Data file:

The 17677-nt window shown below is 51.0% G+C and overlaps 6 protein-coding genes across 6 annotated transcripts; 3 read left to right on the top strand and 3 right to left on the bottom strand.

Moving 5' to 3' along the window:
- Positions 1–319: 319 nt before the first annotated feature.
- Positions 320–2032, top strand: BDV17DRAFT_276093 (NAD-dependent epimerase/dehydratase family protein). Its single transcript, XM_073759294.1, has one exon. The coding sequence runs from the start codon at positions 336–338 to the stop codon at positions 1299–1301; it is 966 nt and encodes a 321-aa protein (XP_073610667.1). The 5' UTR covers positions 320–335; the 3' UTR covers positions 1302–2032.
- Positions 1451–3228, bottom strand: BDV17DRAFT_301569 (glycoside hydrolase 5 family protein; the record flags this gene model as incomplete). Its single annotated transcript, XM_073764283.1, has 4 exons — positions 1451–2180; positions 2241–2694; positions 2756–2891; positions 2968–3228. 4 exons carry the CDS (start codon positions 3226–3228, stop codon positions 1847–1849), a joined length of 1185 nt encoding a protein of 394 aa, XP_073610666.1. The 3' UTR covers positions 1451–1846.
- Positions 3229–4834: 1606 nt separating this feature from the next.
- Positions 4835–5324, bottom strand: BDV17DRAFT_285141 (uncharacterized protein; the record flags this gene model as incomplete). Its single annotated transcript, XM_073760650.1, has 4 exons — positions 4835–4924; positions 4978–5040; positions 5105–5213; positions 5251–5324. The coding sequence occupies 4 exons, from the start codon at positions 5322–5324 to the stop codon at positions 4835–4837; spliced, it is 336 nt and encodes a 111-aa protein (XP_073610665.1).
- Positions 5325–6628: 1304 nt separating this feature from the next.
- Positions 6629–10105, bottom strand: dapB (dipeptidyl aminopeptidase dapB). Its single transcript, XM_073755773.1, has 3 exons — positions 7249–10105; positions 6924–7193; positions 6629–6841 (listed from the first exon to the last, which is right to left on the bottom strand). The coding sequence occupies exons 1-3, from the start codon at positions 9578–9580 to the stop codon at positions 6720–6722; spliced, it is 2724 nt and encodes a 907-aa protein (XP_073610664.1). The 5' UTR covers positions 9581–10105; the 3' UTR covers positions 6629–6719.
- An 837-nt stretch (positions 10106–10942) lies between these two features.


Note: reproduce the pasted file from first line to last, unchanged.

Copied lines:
The 17677-nt window shown below is 51.0% G+C and overlaps 6 protein-coding genes across 6 annotated transcripts; 3 read left to right on the top strand and 3 right to left on the bottom strand.

Moving 5' to 3' along the window:
- Positions 1–319: 319 nt before the first annotated feature.
- Positions 320–2032, top strand: BDV17DRAFT_276093 (NAD-dependent epimerase/dehydratase family protein). Its single transcript, XM_073759294.1, has one exon. The coding sequence runs from the start codon at positions 336–338 to the stop codon at positions 1299–1301; it is 966 nt and encodes a 321-aa protein (XP_073610667.1). The 5' UTR covers positions 320–335; the 3' UTR covers positions 1302–2032.
- Positions 1451–3228, bottom strand: BDV17DRAFT_301569 (glycoside hydrolase 5 family protein; the record flags this gene model as incomplete). Its single annotated transcript, XM_073764283.1, has 4 exons — positions 1451–2180; positions 2241–2694; positions 2756–2891; positions 2968–3228. 4 exons carry the CDS (start codon positions 3226–3228, stop codon positions 1847–1849), a joined length of 1185 nt encoding a protein of 394 aa, XP_073610666.1. The 3' UTR covers positions 1451–1846.
- Positions 3229–4834: 1606 nt separating this feature from the next.
- Positions 4835–5324, bottom strand: BDV17DRAFT_285141 (uncharacterized protein; the record flags this gene model as incomplete). Its single annotated transcript, XM_073760650.1, has 4 exons — positions 4835–4924; positions 4978–5040; positions 5105–5213; positions 5251–5324. The coding sequence occupies 4 exons, from the start codon at positions 5322–5324 to the stop codon at positions 4835–4837; spliced, it is 336 nt and encodes a 111-aa protein (XP_073610665.1).
- Positions 5325–6628: 1304 nt separating this feature from the next.
- Positions 6629–10105, bottom strand: dapB (dipeptidyl aminopeptidase dapB). Its single transcript, XM_073755773.1, has 3 exons — positions 7249–10105; positions 6924–7193; positions 6629–6841 (listed from the first exon to the last, which is right to left on the bottom strand). The coding sequence occupies exons 1-3, from the start codon at positions 9578–9580 to the stop codon at positions 6720–6722; spliced, it is 2724 nt and encodes a 907-aa protein (XP_073610664.1). The 5' UTR covers positions 9581–10105; the 3' UTR covers positions 6629–6719.
- An 837-nt stretch (positions 10106–10942) lies between these two features.